But forget those other songs, because today is "Oh! Darling" day, and boy is it ever, man, let's just fucking LEAN into these end-of-March blues, let's hang our heads low before the rock god that is Paul McCartney and jam in whatever way we know how, because spring is coming but man oh man we still got these blues.
I am on the record as adoring Beatles songs that are as driven by the vocal as this one is, and Paul's gut-busting vocal on "Oh! Darling" has an excellent and very famous story. This, like most of Abbey Road, was recorded in the first half of 1969, so it had been four or five years since Paul had gone into full-on Little Richard mode and screamed the shit out of a song. In order to do this one justice, he practiced his scream a lot-- screaming in the bathtub at home, coming in early to Abbey Road Studios to warm up the scream, and Lord knows what else. And if one day's take didn't capture the vocal the way he wanted it, he wouldn't even bother with a second take-- he'd just wait for the next day to start fresh. It sounds like Paul "Maria Callas" McCartney was in total diva mode, which is something I deeply respect. (I love divas.) And with "Oh! Darling" available in an earlier version from the Get Back sessions on Anthology 3, you can tell the diva-attitude was warranted. On that version you can hear poor Paul trying his best, but in trying to sound like a rock star, he comes off more like a game show host. His tone is just so pure when it should be ragged. Luckily, in the final cut, the vocal is exactly as it should be. Paul nails the "tearing flesh" sound that he could be capable of at his rocking best, and all the echo effect just makes it sound that much more retro and funky. He might be singing that he'll never do me no harm, but I don't even believe him. I also don't care. He can harm me as much as he pleases. (In his final interview in 1980, John sneered that he could have sung this song much better. But you know what? John's a dick.)
In John's defense, though, he and George are rocking the doo-wop backing vocals. (There's more of John's vocal on that Anthology track too-- I actually kind of like it played up.) John is on the piano here as well, reiterating the doo-woppy feel with those simple percussive chords. When the middle eights come in, and Paul's vocal gets particularly raspy, George is right there on guitar driving the beat, and Ringo swaggers sexily through his drum line, inserting fills leading into the middle eights that are so hot they're practically snogging the bass.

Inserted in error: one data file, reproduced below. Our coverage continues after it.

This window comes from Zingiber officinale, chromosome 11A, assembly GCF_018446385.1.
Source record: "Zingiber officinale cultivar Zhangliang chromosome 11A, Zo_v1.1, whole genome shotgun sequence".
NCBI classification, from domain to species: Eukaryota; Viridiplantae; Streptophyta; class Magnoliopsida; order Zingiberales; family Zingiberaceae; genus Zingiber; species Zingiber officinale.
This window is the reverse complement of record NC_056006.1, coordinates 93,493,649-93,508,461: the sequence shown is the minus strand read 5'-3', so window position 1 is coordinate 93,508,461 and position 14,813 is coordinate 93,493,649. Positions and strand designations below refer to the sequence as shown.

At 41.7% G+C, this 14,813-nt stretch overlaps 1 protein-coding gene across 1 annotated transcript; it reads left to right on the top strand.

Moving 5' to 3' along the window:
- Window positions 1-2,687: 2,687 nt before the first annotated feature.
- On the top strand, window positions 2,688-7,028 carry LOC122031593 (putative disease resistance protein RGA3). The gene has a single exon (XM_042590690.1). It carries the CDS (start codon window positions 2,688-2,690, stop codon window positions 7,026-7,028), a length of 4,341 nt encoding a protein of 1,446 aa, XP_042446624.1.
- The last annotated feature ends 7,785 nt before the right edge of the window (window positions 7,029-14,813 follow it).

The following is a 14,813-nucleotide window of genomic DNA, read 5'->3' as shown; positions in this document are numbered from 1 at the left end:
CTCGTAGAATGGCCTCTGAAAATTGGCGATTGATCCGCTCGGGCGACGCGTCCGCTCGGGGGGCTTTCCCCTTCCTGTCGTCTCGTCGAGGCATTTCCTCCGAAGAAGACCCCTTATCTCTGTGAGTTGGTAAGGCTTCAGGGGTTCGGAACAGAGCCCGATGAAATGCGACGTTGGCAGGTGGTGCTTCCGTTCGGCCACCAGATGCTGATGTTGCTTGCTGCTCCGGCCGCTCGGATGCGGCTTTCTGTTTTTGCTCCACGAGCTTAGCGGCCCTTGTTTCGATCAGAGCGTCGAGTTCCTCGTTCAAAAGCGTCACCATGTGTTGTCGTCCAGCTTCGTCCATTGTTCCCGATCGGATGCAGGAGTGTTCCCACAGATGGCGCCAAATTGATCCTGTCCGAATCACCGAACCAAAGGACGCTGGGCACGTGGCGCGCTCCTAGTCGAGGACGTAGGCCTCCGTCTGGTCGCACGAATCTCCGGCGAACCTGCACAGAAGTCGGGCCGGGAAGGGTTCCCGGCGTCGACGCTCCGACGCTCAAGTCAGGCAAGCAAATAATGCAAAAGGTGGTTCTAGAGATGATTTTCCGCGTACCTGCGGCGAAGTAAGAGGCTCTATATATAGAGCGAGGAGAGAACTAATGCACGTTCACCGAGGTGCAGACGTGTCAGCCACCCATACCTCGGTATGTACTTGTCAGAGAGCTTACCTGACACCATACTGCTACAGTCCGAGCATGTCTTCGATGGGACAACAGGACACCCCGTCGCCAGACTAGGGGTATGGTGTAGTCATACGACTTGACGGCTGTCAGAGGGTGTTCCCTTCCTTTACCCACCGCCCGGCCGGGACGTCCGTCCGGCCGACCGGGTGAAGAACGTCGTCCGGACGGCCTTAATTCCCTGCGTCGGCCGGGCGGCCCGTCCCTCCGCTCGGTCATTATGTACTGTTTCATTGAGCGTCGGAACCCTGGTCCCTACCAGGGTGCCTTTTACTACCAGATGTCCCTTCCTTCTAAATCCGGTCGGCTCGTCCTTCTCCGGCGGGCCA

And, well, it's the bass that shares star billing with the vocal here on "Oh! Darling." If this song sounds like it could have been a solo Paul McCartney song-- and I know that this has been remarked upon-- it's probably because that diva streak that I do kind of love has made Paul emphasize the vocals and bass above all other elements here. I mean, that's okay. He's a genius, and they were breaking up anyway, and the song sounds amazing, so who am I to say anything? Speaking of amazing, WHAT A BASS LINE. It's practically singing a counter-melody, it's got so much personality. We're all clear on Paul's awesomeness on the bass, right? In case you're not convinced, please go back and listen again to "Oh! Darling" so you can properly appreciate the awesomeness of the bass. The line is so interesting, yet sounds so inevitable in the context of the song, that it's totally the work of genius.
All in all, a huge bright spot on Abbey Road-- the Beatles work together (for a change) and come up with this total unique bluesy doo-wop melange with a McCartney vocal so raw it's practically bleeding. Even this late, they still freaking had it, kids. Just imagine what they could have accomplished together if they all hadn't been such divas.
"Oh! Darling," released in the U.K. side A track 4 of Abbey Road, September 26, 1969; in the U.S., October 1, 1969.